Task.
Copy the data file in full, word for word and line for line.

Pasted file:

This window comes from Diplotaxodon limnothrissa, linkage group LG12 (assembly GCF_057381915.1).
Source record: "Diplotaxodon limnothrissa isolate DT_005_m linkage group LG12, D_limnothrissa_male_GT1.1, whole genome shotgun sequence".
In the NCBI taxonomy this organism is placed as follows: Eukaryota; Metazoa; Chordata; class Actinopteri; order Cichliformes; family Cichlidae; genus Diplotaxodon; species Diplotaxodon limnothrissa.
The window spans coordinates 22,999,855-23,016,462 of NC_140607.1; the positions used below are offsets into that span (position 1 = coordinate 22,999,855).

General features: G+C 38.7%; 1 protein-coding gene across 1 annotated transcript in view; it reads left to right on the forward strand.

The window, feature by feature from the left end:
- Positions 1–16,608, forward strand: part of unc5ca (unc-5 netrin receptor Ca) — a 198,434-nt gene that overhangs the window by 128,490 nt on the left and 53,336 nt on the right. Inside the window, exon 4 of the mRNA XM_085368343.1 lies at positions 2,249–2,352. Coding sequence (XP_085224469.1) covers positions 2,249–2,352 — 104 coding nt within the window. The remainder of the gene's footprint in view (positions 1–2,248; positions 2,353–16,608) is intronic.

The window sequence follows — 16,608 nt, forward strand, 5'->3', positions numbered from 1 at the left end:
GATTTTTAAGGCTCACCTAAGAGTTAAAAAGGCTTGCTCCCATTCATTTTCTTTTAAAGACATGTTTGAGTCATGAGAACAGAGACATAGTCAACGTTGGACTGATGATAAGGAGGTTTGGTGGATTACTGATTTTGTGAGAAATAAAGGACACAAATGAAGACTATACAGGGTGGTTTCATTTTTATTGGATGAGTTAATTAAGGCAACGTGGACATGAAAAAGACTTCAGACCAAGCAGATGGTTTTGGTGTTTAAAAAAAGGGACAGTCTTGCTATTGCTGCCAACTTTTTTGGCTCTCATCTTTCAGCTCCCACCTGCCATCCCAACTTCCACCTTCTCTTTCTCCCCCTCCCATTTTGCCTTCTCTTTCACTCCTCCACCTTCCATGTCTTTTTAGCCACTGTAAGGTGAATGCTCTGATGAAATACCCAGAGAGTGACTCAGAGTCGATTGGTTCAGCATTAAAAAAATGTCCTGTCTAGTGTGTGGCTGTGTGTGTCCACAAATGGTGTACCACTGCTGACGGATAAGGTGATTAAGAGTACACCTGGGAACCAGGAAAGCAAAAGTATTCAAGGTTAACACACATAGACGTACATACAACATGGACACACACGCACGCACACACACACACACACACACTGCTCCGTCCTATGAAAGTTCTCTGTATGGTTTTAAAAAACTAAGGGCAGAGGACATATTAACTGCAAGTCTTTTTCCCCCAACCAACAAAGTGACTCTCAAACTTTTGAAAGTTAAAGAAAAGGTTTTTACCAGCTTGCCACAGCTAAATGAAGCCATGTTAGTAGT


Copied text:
This window comes from Diplotaxodon limnothrissa, linkage group LG12 (assembly GCF_057381915.1).
Source record: "Diplotaxodon limnothrissa isolate DT_005_m linkage group LG12, D_limnothrissa_male_GT1.1, whole genome shotgun sequence".
In the NCBI taxonomy this organism is placed as follows: Eukaryota; Metazoa; Chordata; class Actinopteri; order Cichliformes; family Cichlidae; genus Diplotaxodon; species Diplotaxodon limnothrissa.
The window spans coordinates 22,999,855-23,016,462 of NC_140607.1; the positions used below are offsets into that span (position 1 = coordinate 22,999,855).

General features: G+C 38.7%; 1 protein-coding gene across 1 annotated transcript in view; it reads left to right on the forward strand.

The window, feature by feature from the left end:
- Positions 1–16,608, forward strand: part of unc5ca (unc-5 netrin receptor Ca) — a 198,434-nt gene that overhangs the window by 128,490 nt on the left and 53,336 nt on the right. Inside the window, exon 4 of the mRNA XM_085368343.1 lies at positions 2,249–2,352. Coding sequence (XP_085224469.1) covers positions 2,249–2,352 — 104 coding nt within the window. The remainder of the gene's footprint in view (positions 1–2,248; positions 2,353–16,608) is intronic.

The window sequence follows — 16,608 nt, forward strand, 5'->3', positions numbered from 1 at the left end:
GATTTTTAAGGCTCACCTAAGAGTTAAAAAGGCTTGCTCCCATTCATTTTCTTTTAAAGACATGTTTGAGTCATGAGAACAGAGACATAGTCAACGTTGGACTGATGATAAGGAGGTTTGGTGGATTACTGATTTTGTGAGAAATAAAGGACACAAATGAAGACTATACAGGGTGGTTTCATTTTTATTGGATGAGTTAATTAAGGCAACGTGGACATGAAAAAGACTTCAGACCAAGCAGATGGTTTTGGTGTTTAAAAAAAGGGACAGTCTTGCTATTGCTGCCAACTTTTTTGGCTCTCATCTTTCAGCTCCCACCTGCCATCCCAACTTCCACCTTCTCTTTCTCCCCCTCCCATTTTGCCTTCTCTTTCACTCCTCCACCTTCCATGTCTTTTTAGCCACTGTAAGGTGAATGCTCTGATGAAATACCCAGAGAGTGACTCAGAGTCGATTGGTTCAGCATTAAAAAAATGTCCTGTCTAGTGTGTGGCTGTGTGTGTCCACAAATGGTGTACCACTGCTGACGGATAAGGTGATTAAGAGTACACCTGGGAACCAGGAAAGCAAAAGTATTCAAGGTTAACACACATAGACGTACATACAACATGGACACACACGCACGCACACACACACACACACACACTGCTCCGTCCTATGAAAGTTCTCTGTATGGTTTTAAAAAACTAAGGGCAGAGGACATATTAACTGCAAGTCTTTTTCCCCCAACCAACAAAGTGACTCTCAAACTTTTGAAAGTTAAAGAAAAGGTTTTTACCAGCTTGCCACAGCTAAATGAAGCCATGTTAGTAGT